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Barbara Zambelli

Associate Professor

Department of Pharmacy and Biotechnology

Academic discipline: CHIM/03 General and Inorganic Chemistry


Keywords: intrinsically disordered proteins metal-homeostasis urease nickel protein-protein interactions

My research activity concerns the field of bioinorganic chemistry, which deals with the role of transition metal ions in biological systems. In particular, my interests focus on the mechanisms of interaction between metal ions and proteins, their structure-function relationships and the metal-induced conformational changes responsible for specific cellular responses and protein-protein interactions. An important part of my research involves the study of essential Ni(II) metabolism in bacteria such as Sporosarcina pasteurii and H. pylori. I contributed to a significant bulk of knowledge concerning the regulation of metal ion delivery into Ni(II)-urease, at the level of the protein-protein network built by urease accessory proteins.Recently, I focused on the study of proteins involved in Ni(II)-driven carcinogenesis, responsible for increasing risk of lung and nasal cancer. I am also interested in the biophysics of protein folding, in intrinsically disordered proteins, and in the relationship between protein disorder and its physiological roles.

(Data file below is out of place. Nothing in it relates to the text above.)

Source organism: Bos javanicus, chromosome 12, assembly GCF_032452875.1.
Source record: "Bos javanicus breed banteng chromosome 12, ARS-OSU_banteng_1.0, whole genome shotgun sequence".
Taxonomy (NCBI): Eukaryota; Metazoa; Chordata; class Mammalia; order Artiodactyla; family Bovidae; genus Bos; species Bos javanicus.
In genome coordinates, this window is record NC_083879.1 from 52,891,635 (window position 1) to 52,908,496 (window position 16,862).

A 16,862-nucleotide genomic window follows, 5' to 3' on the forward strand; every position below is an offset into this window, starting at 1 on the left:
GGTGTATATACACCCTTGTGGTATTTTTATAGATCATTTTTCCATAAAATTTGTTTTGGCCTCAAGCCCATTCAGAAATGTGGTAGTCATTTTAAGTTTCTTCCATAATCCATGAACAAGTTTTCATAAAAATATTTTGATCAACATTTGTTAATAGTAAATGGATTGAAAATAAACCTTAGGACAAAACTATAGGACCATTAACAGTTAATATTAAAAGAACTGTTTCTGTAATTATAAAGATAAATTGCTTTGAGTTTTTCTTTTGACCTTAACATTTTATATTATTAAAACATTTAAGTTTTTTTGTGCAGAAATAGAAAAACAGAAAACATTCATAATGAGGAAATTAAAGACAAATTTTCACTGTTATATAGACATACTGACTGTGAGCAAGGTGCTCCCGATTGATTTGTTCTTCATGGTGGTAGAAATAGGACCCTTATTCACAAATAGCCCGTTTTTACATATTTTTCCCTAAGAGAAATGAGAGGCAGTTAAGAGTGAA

I routinely handle molecular biology and biochemical techniques aimed to obtain protein (or protein-complex) over-expression, isolation and purification. In addition, I have experience in spectroscopic, calorimetric and crystallization techniques (e.g. CD, NMR, static and dynamic light-scattering, ITC, DSC, fluorescence spectroscopy, protein crystallization, mass spectrometry), aimed to determine the structural and molecular details of the isolated macromolecules, and to relate them to their physiological role.

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